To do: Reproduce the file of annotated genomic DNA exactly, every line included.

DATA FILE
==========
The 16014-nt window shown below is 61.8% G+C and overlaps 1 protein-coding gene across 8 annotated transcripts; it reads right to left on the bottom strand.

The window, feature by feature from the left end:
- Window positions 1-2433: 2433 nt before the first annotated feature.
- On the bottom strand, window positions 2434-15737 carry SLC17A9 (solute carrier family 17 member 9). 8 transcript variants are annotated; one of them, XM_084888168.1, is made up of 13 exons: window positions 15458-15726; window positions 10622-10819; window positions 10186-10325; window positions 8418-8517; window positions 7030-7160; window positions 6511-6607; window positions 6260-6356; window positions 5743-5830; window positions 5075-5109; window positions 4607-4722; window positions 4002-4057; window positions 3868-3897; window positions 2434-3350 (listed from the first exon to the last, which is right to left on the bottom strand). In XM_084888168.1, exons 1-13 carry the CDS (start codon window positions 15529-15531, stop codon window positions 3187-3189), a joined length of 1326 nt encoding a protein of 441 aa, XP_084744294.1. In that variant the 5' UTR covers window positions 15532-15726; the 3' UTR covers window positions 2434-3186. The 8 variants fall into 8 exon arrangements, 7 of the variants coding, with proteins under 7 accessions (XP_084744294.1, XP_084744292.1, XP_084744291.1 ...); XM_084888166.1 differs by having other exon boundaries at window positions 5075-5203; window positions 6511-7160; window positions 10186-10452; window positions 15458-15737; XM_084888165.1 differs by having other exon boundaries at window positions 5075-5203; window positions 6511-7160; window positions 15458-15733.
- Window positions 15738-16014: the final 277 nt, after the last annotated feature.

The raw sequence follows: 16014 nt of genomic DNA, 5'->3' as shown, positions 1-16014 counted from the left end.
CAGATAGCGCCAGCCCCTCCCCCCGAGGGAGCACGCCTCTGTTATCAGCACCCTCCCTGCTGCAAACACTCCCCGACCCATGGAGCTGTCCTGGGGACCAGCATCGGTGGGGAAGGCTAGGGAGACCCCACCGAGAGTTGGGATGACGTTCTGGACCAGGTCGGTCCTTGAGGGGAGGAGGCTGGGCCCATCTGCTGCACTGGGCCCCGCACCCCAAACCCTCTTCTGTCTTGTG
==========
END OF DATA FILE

The 16014-nt window shown below is 61.8% G+C and overlaps 1 protein-coding gene across 8 annotated transcripts; it reads right to left on the bottom strand.

The window, feature by feature from the left end:
- Window positions 1-2433: 2433 nt before the first annotated feature.
- On the bottom strand, window positions 2434-15737 carry SLC17A9 (solute carrier family 17 member 9). 8 transcript variants are annotated; one of them, XM_084888168.1, is made up of 13 exons: window positions 15458-15726; window positions 10622-10819; window positions 10186-10325; window positions 8418-8517; window positions 7030-7160; window positions 6511-6607; window positions 6260-6356; window positions 5743-5830; window positions 5075-5109; window positions 4607-4722; window positions 4002-4057; window positions 3868-3897; window positions 2434-3350 (listed from the first exon to the last, which is right to left on the bottom strand). In XM_084888168.1, exons 1-13 carry the CDS (start codon window positions 15529-15531, stop codon window positions 3187-3189), a joined length of 1326 nt encoding a protein of 441 aa, XP_084744294.1. In that variant the 5' UTR covers window positions 15532-15726; the 3' UTR covers window positions 2434-3186. The 8 variants fall into 8 exon arrangements, 7 of the variants coding, with proteins under 7 accessions (XP_084744294.1, XP_084744292.1, XP_084744291.1 ...); XM_084888166.1 differs by having other exon boundaries at window positions 5075-5203; window positions 6511-7160; window positions 10186-10452; window positions 15458-15737; XM_084888165.1 differs by having other exon boundaries at window positions 5075-5203; window positions 6511-7160; window positions 15458-15733.
- Window positions 15738-16014: the final 277 nt, after the last annotated feature.

The raw sequence follows: 16014 nt of genomic DNA, 5'->3' as shown, positions 1-16014 counted from the left end.
CAGATAGCGCCAGCCCCTCCCCCCGAGGGAGCACGCCTCTGTTATCAGCACCCTCCCTGCTGCAAACACTCCCCGACCCATGGAGCTGTCCTGGGGACCAGCATCGGTGGGGAAGGCTAGGGAGACCCCACCGAGAGTTGGGATGACGTTCTGGACCAGGTCGGTCCTTGAGGGGAGGAGGCTGGGCCCATCTGCTGCACTGGGCCCCGCACCCCAAACCCTCTTCTGTCTTGTG